Album Review: “The Maybe Man” is an absolute yes

by Gavin Meichelbock

The musical trio AJR is seemingly born and bred for making music, as their latest venture and fifth major studio album just dropped. The three brothers Adam, Jack and Ryan Met have come a long way from recording in their living room (metaphorically speaking — they seem to still record all their songs in either a hotel or their living room). Their three most recent albums document their growth as people and musicians. “The Click” (2017) tells the story of teenage drama and the pains of becoming an adult as you fail to realize that life doesn’t resemble the Disney Channel shows you grew up on. “Neotheater” (2019) is about leaving home for the first time and trying to find career success without selling out, as well as finding love in a world that doesn’t believe in karma. “OK Orchestra” (2021) is an exploration of the effects of childhood trauma and what it means for love to die in the constant race against time that is adulthood. So how does their newest release, “The Maybe Man,” stand up to and continue the story of their past discography?

The album starts off with its title song, “Maybe Man.” The song follows no standard verse-chorus structure but is instead a constant build for two-and-a-half minutes as Jack Met sings about all the things he would rather be doing that might make his life better. The song then slows down and becomes somber as Met realizes that all he can be is himself, if he only knew who that was. This constant “maybe” sets up the moral question of the album: What do I need to do to be happy? Another trend this song sets up is complete tonal shifts that happen at various points. After the comedown section, the song counts off a new tempo and the feel, sound and aesthetic completely change. It goes from a power ballad about wanting to be happy to a guy screaming “Pandemonium!!!” for a minute straight. While this isn’t unheard of for AJR to do, it feels like AJR had a cool idea for a sound they wanted to include and decided to tack it onto the end of this song.

Songs five and six are my personal favorites because they directly follow up and reference the story of their past discography. These songs reference the sounds of “The Click” with song five, “Inertia,” starting out with a click and tons of vocal modulation, while song six, “Turning Out Pt. iii,” is a follow-up to the unromanticized love songs “Turning Out” from The Click and “Turning Out Pt. II” from Neotheater.

“The Click” asks about what happens to us when we grow up, get jobs and form lasting relationships, and this question is answered in “Inertia.” The song is a waltz about becoming stuck in the same place in life as you get older. You can no longer go out and save the world or take the time to better yourself because you are too busy and tired from work. It’s too late to break up with your partner because they have already met your family and dating is the worst. All you can do is accept reality and where you are in life.

“Turning Out” is about discerning whether one likes or like-likes someone. “Pt. II” is about realizing that you might not be in love with the person you are with. “Pt. iii” continues the same questioning but when faced with grown-up decisions. Do you love this person enough to settle down, buy a house and have kids with them? Will this ease your doubt or make it worse? Are you too messed up to love someone?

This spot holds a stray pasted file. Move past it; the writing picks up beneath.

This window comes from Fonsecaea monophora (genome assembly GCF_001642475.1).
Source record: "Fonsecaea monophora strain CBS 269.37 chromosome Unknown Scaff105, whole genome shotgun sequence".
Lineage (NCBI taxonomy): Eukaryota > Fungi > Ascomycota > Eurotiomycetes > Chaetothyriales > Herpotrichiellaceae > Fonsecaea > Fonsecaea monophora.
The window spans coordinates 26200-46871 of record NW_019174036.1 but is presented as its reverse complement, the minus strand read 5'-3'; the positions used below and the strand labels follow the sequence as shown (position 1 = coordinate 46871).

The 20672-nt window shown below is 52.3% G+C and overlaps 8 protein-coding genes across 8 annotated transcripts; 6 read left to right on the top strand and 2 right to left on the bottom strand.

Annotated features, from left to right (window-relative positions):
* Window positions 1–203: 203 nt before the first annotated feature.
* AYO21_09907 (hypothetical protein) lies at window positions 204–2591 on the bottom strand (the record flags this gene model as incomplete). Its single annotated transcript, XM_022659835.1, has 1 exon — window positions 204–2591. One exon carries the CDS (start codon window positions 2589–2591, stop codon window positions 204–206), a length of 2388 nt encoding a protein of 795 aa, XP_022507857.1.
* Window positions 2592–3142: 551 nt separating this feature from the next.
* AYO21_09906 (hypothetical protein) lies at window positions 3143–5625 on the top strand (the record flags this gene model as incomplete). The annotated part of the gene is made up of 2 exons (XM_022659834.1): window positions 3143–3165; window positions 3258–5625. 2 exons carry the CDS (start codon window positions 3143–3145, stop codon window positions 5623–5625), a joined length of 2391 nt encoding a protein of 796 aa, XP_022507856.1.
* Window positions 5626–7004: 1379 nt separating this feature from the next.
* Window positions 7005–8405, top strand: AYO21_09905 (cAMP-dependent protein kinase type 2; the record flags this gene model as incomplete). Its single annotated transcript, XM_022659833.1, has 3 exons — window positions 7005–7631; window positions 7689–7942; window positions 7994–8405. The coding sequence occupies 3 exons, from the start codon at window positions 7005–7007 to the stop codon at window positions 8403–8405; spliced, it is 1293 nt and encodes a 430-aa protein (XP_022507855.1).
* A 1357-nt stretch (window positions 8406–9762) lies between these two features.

“God is Really Real” is the most unique and important song on the album. The Met brothers wrote this song for their father, who passed away earlier this year. While the song features none of their usual excessive extravagance, instead backed by a lone acoustic guitar, it does contain the worst example of the tonal problem mentioned in “Maybe Man.” The song goes from cursing God to making a joke about Elon Musk and how AI is getting good at art. With that being said, it is still a heartfelt love letter to their biggest fan. This is also the most important song on the album because while all of their songs are about growing up and eventually figuring it out, this is the first one where the brothers truly realize that they might not have the rest of their lives to figure it out. They have to grow up sometime.

The album comes to a close with “2085.” An acoustic guitar carries the song but it is more joyful to reflect the brothers’ new outlook on life. The brothers look back on their lives and realize that everyone grew up while they were writing songs about it. This section of the song comes away with the message that it doesn’t matter if you figure your entire life out or how hard you work if you don’t have people you love around you to appreciate it with. The second section of the song is an answer to the first section of “Maybe Man.” The brothers are no longer asking who or what will make their lives better, but have finally realized that only they can do that; it’s time to stop saying maybe.

While not as fun as “OK Orchestra,” “The Maybe Man” is AJR’s most adult album since “Neotheater” and does a brilliant job of highlighting how far the Met brothers have come as musicians and how much they’ve grown up over the years. The maturity displayed in this album should tug on the heartstrings of any AJR fan and remind them that life is too short to try fixing all of their problems, so we ought to enjoy life while it lasts with the people we love most while they’re still here.

Congratulations on your success AJR, welcome to the Neotheater.

AJR’s latest album can be streamed here

Featured Art Courtesy of AJR Productions LLC

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